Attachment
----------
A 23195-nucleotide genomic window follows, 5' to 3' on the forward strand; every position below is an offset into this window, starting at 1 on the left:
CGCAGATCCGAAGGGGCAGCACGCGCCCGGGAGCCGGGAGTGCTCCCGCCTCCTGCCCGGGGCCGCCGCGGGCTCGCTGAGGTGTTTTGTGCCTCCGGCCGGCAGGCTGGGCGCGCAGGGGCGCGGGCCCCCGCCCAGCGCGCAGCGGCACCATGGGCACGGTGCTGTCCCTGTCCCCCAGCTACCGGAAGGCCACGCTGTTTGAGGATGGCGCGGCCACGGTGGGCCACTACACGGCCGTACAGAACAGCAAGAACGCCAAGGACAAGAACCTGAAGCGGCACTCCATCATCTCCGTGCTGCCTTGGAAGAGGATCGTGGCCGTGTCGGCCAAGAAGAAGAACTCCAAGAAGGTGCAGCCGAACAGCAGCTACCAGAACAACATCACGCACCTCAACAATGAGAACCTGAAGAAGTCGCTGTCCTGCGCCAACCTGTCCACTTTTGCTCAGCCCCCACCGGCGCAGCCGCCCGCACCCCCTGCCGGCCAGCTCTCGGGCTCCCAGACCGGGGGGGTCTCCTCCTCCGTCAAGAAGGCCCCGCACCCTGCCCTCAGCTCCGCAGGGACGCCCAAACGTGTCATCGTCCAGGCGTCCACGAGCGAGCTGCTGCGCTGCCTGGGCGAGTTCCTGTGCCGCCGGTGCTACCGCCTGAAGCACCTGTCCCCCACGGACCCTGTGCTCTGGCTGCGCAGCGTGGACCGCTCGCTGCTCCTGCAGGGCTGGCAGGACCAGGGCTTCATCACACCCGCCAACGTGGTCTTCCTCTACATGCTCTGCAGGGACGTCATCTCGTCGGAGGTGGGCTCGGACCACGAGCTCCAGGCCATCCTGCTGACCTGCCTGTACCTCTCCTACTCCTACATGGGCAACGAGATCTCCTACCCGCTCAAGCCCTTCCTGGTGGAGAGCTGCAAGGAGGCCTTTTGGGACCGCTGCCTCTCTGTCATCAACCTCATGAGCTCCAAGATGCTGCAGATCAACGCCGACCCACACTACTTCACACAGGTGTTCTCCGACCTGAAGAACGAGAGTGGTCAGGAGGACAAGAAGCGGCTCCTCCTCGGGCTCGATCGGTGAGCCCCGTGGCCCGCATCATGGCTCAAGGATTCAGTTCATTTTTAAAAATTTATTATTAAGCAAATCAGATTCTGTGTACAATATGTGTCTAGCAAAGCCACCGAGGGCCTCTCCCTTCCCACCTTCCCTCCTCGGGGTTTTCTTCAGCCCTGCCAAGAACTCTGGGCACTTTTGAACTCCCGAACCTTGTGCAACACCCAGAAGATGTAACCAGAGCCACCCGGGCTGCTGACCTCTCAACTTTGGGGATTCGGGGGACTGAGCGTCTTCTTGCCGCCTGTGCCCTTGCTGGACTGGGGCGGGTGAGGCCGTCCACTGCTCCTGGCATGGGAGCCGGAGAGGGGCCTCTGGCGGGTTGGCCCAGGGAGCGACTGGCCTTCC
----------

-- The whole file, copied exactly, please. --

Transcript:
A 23195-nucleotide genomic window follows, 5' to 3' on the forward strand; every position below is an offset into this window, starting at 1 on the left:
CGCAGATCCGAAGGGGCAGCACGCGCCCGGGAGCCGGGAGTGCTCCCGCCTCCTGCCCGGGGCCGCCGCGGGCTCGCTGAGGTGTTTTGTGCCTCCGGCCGGCAGGCTGGGCGCGCAGGGGCGCGGGCCCCCGCCCAGCGCGCAGCGGCACCATGGGCACGGTGCTGTCCCTGTCCCCCAGCTACCGGAAGGCCACGCTGTTTGAGGATGGCGCGGCCACGGTGGGCCACTACACGGCCGTACAGAACAGCAAGAACGCCAAGGACAAGAACCTGAAGCGGCACTCCATCATCTCCGTGCTGCCTTGGAAGAGGATCGTGGCCGTGTCGGCCAAGAAGAAGAACTCCAAGAAGGTGCAGCCGAACAGCAGCTACCAGAACAACATCACGCACCTCAACAATGAGAACCTGAAGAAGTCGCTGTCCTGCGCCAACCTGTCCACTTTTGCTCAGCCCCCACCGGCGCAGCCGCCCGCACCCCCTGCCGGCCAGCTCTCGGGCTCCCAGACCGGGGGGGTCTCCTCCTCCGTCAAGAAGGCCCCGCACCCTGCCCTCAGCTCCGCAGGGACGCCCAAACGTGTCATCGTCCAGGCGTCCACGAGCGAGCTGCTGCGCTGCCTGGGCGAGTTCCTGTGCCGCCGGTGCTACCGCCTGAAGCACCTGTCCCCCACGGACCCTGTGCTCTGGCTGCGCAGCGTGGACCGCTCGCTGCTCCTGCAGGGCTGGCAGGACCAGGGCTTCATCACACCCGCCAACGTGGTCTTCCTCTACATGCTCTGCAGGGACGTCATCTCGTCGGAGGTGGGCTCGGACCACGAGCTCCAGGCCATCCTGCTGACCTGCCTGTACCTCTCCTACTCCTACATGGGCAACGAGATCTCCTACCCGCTCAAGCCCTTCCTGGTGGAGAGCTGCAAGGAGGCCTTTTGGGACCGCTGCCTCTCTGTCATCAACCTCATGAGCTCCAAGATGCTGCAGATCAACGCCGACCCACACTACTTCACACAGGTGTTCTCCGACCTGAAGAACGAGAGTGGTCAGGAGGACAAGAAGCGGCTCCTCCTCGGGCTCGATCGGTGAGCCCCGTGGCCCGCATCATGGCTCAAGGATTCAGTTCATTTTTAAAAATTTATTATTAAGCAAATCAGATTCTGTGTACAATATGTGTCTAGCAAAGCCACCGAGGGCCTCTCCCTTCCCACCTTCCCTCCTCGGGGTTTTCTTCAGCCCTGCCAAGAACTCTGGGCACTTTTGAACTCCCGAACCTTGTGCAACACCCAGAAGATGTAACCAGAGCCACCCGGGCTGCTGACCTCTCAACTTTGGGGATTCGGGGGACTGAGCGTCTTCTTGCCGCCTGTGCCCTTGCTGGACTGGGGCGGGTGAGGCCGTCCACTGCTCCTGGCATGGGAGCCGGAGAGGGGCCTCTGGCGGGTTGGCCCAGGGAGCGACTGGCCTTCC